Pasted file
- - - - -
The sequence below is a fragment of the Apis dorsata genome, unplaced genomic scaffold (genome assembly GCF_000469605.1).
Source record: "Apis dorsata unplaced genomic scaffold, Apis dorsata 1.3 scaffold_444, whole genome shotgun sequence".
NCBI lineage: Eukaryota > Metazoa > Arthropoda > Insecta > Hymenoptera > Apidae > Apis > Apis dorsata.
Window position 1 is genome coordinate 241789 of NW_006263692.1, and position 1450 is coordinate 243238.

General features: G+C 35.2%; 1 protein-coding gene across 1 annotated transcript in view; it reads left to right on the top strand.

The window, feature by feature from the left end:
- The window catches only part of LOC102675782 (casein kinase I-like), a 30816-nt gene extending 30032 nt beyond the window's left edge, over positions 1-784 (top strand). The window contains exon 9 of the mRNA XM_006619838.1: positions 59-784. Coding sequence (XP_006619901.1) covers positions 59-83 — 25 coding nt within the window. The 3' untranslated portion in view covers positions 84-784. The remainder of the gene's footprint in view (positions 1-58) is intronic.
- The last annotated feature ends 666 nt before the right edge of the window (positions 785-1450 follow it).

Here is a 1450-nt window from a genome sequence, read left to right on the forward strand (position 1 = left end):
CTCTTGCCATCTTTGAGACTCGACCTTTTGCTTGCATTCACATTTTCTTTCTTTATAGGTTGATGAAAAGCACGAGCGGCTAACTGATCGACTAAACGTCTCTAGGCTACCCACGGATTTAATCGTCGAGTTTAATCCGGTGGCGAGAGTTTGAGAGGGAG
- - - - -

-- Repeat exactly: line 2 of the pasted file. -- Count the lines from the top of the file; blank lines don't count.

Source record: "Apis dorsata unplaced genomic scaffold, Apis dorsata 1.3 scaffold_444, whole genome shotgun sequence".